Fort Worth, TX Delta DC9 Training Flight Crash, May 1972
BS Woman's Son is Victim in Crash
One of the four victims in the crash of a DC9 plane in Fort Worth Tuesday was Leon Randolph Hull Jr., 38, whose mother, Mrs. Eula Hull, resides at 805 Anna Street in Big Spring.
Services will be held at 10 a.m. Friday at the Nalley-Pickle Funeral Home here. The Rev. Burkhardt, an Episcopal minister of Fort Worth, will officiate. Burial will be in Mount Olive Cemetery. He will be interred near the grave of his father, Leon Randolph Hull Sr., who died Dec. 12, 1968.
The jet was on a routine training flight at Southwest Airport in Fort Worth when it crashed and burned.
Three Delta Airline pilots also perished in the crash. They were Capt. George G. Gray, 35, Atlanta; Capt. Franklin M. Cook, 32, who was in the process of being transferred from Atlanta to Dallas; and Capt. John N. Martin Jr., 35, Irving. Cook was at the controls of the aircraft.
Hull is believed to have died of smoke inhalation and multiple injuries, a Tarrant county medical examiner said.
The plane took off about 6:45 a.m. Tuesday. Gray was giving the other two pilots six-months routine proficiency checks.
Upon impact, the plane broke into flames and skidded upside down along a runway. Witnesses said the plane spewed burning fuel for five-eights of a mile before coming to rest on its top. The last of the four bodies was not removed from the wreckage for nearly three hours after the 7:26 a.m. crash.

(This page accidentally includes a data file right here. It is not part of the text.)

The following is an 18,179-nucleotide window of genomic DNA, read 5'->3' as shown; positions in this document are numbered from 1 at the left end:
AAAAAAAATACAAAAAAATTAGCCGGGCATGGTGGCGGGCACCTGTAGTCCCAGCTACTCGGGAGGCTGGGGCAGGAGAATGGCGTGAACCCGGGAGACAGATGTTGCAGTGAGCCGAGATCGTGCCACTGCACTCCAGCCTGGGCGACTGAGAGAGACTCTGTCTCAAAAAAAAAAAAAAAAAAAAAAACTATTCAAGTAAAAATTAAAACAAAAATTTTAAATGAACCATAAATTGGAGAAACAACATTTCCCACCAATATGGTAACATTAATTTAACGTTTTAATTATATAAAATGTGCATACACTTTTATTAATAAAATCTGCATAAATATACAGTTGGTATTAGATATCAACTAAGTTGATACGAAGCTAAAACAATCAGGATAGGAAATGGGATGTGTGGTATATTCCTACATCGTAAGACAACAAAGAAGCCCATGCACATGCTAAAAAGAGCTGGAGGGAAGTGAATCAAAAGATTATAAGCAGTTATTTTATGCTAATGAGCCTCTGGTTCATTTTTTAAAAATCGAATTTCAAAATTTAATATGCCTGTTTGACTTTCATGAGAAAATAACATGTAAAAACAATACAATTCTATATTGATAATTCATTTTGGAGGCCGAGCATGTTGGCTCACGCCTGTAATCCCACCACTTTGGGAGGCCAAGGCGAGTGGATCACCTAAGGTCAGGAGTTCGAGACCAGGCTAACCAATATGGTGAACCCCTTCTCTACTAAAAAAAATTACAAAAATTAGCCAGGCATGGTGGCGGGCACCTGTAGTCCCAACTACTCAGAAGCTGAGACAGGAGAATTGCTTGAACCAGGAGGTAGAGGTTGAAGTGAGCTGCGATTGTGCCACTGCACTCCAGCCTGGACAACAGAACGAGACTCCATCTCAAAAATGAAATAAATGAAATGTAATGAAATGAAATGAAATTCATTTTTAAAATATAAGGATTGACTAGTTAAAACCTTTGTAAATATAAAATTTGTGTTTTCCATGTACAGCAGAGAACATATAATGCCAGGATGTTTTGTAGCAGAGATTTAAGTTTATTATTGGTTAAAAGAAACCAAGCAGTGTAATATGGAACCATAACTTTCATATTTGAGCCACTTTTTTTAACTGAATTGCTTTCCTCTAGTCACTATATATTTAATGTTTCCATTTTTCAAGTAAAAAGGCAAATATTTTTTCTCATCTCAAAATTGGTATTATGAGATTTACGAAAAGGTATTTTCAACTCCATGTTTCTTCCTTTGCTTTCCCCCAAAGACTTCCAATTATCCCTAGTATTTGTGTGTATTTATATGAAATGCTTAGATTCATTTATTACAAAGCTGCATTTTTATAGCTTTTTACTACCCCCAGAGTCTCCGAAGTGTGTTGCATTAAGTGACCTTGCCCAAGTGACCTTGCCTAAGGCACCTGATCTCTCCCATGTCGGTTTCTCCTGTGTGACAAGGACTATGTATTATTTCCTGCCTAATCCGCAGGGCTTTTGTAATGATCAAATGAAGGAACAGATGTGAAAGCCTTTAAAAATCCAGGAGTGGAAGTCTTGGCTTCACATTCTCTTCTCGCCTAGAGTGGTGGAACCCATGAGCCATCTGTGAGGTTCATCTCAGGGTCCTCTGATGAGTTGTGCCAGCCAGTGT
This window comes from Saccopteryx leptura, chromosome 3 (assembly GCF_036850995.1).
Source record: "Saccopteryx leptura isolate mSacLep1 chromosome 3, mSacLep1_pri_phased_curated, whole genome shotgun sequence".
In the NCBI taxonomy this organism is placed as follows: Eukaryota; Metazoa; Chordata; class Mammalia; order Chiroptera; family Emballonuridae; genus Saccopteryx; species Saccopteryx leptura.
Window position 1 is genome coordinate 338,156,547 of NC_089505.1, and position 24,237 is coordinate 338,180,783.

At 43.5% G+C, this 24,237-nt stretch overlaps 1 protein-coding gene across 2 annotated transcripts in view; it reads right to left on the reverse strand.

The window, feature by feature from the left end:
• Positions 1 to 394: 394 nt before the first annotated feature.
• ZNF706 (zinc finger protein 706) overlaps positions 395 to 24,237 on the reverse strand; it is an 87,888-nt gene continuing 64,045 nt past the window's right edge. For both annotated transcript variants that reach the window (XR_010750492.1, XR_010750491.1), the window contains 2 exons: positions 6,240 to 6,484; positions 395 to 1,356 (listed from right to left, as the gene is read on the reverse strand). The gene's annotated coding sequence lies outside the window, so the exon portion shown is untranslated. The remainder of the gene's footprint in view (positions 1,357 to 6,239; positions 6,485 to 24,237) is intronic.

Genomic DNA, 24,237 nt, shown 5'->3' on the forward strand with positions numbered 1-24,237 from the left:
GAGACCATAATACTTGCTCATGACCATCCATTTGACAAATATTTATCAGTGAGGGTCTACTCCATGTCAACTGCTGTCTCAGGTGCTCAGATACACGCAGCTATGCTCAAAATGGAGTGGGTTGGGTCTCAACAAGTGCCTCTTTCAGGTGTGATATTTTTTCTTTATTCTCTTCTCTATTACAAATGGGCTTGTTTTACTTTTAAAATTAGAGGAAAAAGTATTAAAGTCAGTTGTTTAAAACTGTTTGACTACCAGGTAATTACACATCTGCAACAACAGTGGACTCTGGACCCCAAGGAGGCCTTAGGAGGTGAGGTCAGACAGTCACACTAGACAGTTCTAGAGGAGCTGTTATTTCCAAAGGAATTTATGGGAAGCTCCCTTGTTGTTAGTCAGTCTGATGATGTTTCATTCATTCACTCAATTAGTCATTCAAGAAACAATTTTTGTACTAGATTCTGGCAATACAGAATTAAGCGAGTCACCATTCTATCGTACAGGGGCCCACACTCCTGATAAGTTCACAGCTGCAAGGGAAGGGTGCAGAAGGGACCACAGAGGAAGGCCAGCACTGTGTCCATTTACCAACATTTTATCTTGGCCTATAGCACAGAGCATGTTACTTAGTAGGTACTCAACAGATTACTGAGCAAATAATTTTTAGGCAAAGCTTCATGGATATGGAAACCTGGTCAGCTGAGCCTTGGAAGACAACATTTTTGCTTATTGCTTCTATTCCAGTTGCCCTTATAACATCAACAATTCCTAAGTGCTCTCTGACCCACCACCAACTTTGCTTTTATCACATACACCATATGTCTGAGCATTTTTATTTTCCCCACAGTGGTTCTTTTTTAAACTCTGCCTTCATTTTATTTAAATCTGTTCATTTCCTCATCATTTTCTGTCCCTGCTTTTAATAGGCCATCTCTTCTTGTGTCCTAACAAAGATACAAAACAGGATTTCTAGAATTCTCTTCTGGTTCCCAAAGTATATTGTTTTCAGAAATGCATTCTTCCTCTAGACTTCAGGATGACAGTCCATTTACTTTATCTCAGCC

Hull was a specialist on DC9 aircraft. He had been with the FAA since 1968. He graduated from Texas A& M in 1955 and served as a pilot in the U. S. Air Force until he joined the FAA.
Big Spring Daily Herald, Big Spring, TX 31 May 1972
Turbulence Cited in Jet Crash
GRAPEVINE, Tex (UPI) -- Turbulence stirred up by a big DC10 airliner may have been responsible for the fiery crash of a smaller DC9 which killed four men.
The DC9, which const $3.5 million, belonged to Delta Airlines. Two of the four Delta pilots on board were making checkout flights at Greater Southwest International Airport with another Delta pilot and a Federal Aviation Administration examiner.
The victims were Capt. George G. Gray, 35, an instructor pilot based in Atlanta; Capt. Franklin M. Cook, 32, who was transferring from Dallas to Atlanta; Capt. Johnny M. Martin, 35, of the Dallas suburb of Irving, and FAA examiner Leon R. Hull of Keller, north of Fort Worth.
The plane crashed at 7:30 a.m. at Greater Southwest, a commercial airport owned by the City of Fort Worth, halfway between Dallas and Fort Worth.
"The plane was rolling from side to side, very close to the ground, "Texas highway patrolman, David McNatt said.
Federal aviation men declined to speculate on what happened. But people familiar with commercial planes said the pilot may have banked to line up on Runway 13 and been in the bank when he hit turbulence from the DC10.
If that were the case, the observers said, the turbulence from DC10 -- actually twin tornadoes spinning on opposite directions -- may well have spun the DC9 on its back, too close to the ground for any recovery to have been possible.
Instruments recording the speed, altitude, compass heading, vertical gravity forces and conversation in the cockpit were recovered Tuesday night and flown to Washington.
Edward Slattery, a spokesman for the National Transportation Safety Board, said the instruments may have significant information about the crash.
An eight-man NTSB board was investigating.
Brownsville Herald, Brownsville, TX 1 Jun 1972